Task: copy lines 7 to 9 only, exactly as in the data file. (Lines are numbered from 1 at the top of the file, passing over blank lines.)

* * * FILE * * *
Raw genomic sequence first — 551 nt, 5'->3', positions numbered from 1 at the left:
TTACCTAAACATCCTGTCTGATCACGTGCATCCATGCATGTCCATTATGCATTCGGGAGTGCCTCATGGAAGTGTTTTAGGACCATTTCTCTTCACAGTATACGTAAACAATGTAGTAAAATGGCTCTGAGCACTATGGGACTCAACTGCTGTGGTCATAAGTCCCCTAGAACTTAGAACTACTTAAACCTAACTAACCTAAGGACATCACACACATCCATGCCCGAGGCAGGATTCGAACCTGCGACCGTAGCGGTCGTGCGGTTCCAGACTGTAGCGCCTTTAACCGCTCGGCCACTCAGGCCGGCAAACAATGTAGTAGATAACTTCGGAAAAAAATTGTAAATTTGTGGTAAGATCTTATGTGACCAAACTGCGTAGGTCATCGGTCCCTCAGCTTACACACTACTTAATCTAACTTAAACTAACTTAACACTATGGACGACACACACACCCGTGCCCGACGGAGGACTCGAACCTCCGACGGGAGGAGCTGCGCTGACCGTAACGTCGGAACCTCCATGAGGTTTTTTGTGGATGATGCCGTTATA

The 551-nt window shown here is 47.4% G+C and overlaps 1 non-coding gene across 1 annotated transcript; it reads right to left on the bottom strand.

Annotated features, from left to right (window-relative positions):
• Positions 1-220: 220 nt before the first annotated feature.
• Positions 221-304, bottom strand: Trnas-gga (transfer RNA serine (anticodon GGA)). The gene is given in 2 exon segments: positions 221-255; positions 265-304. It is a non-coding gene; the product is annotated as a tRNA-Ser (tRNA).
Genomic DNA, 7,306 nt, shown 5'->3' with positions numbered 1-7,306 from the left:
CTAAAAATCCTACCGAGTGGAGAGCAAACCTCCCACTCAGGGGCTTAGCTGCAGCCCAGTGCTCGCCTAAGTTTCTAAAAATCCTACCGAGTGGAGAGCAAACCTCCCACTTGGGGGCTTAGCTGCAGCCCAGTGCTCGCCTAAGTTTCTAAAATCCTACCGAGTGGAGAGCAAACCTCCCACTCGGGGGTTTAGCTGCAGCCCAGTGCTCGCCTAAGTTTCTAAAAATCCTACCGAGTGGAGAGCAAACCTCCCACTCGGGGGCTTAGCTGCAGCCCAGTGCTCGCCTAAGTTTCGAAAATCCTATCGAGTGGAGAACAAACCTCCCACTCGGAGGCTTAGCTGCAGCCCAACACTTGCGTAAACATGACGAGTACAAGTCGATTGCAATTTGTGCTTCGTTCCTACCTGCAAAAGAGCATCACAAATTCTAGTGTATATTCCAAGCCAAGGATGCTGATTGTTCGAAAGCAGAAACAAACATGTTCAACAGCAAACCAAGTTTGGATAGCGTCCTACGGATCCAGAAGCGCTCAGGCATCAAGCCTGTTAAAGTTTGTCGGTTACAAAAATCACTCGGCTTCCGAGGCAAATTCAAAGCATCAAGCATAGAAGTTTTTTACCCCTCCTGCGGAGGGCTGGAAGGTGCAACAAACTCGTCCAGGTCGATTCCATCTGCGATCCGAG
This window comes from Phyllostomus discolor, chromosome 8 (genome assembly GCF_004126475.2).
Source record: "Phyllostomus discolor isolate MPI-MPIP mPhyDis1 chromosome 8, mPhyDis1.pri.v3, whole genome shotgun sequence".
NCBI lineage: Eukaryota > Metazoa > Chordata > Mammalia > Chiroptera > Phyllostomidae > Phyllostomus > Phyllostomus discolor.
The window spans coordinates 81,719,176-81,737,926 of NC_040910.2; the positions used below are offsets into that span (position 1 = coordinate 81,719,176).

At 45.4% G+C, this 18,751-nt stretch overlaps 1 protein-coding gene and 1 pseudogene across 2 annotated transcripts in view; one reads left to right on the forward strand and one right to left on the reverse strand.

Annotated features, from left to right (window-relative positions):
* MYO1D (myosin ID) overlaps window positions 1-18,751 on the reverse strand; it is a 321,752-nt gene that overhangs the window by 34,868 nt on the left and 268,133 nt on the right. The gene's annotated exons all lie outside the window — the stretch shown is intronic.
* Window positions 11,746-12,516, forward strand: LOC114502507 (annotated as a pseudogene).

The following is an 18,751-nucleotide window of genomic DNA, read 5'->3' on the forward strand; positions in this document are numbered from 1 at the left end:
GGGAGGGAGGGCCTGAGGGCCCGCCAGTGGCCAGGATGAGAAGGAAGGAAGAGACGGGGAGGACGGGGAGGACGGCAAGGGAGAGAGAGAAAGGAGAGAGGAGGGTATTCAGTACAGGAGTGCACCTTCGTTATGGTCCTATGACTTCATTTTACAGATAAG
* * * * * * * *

Genomic DNA, 7,306 nt, shown 5'->3' with positions numbered 1-7,306 from the left:
CTAAAAATCCTACCGAGTGGAGAGCAAACCTCCCACTCAGGGGCTTAGCTGCAGCCCAGTGCTCGCCTAAGTTTCTAAAAATCCTACCGAGTGGAGAGCAAACCTCCCACTTGGGGGCTTAGCTGCAGCCCAGTGCTCGCCTAAGTTTCTAAAATCCTACCGAGTGGAGAGCAAACCTCCCACTCGGGGGTTTAGCTGCAGCCCAGTGCTCGCCTAAGTTTCTAAAAATCCTACCGAGTGGAGAGCAAACCTCCCACTCGGGGGCTTAGCTGCAGCCCAGTGCTCGCCTAAGTTTCGAAAATCCTATCGAGTGGAGAACAAACCTCCCACTCGGAGGCTTAGCTGCAGCCCAACACTTGCGTAAACATGACGAGTACAAGTCGATTGCAATTTGTGCTTCGTTCCTACCTGCAAAAGAGCATCACAAATTCTAGTGTATATTCCAAGCCAAGGATGCTGATTGTTCGAAAGCAGAAACAAACATGTTCAACAGCAAACCAAGTTTGGATAGCGTCCTACGGATCCAGAAGCGCTCAGGCATCAAGCCTGTTAAAGTTTGTCGGTTACAAAAATCACTCGGCTTCCGAGGCAAATTCAAAGCATCAAGCATAGAAGTTTTTTACCCCTCCTGCGGAGGGCTGGAAGGTGCAACAAACTCGTCCAGGTCGATTCCATCTGCGATCCGAG
This window comes from Phyllostomus discolor, chromosome 8 (genome assembly GCF_004126475.2).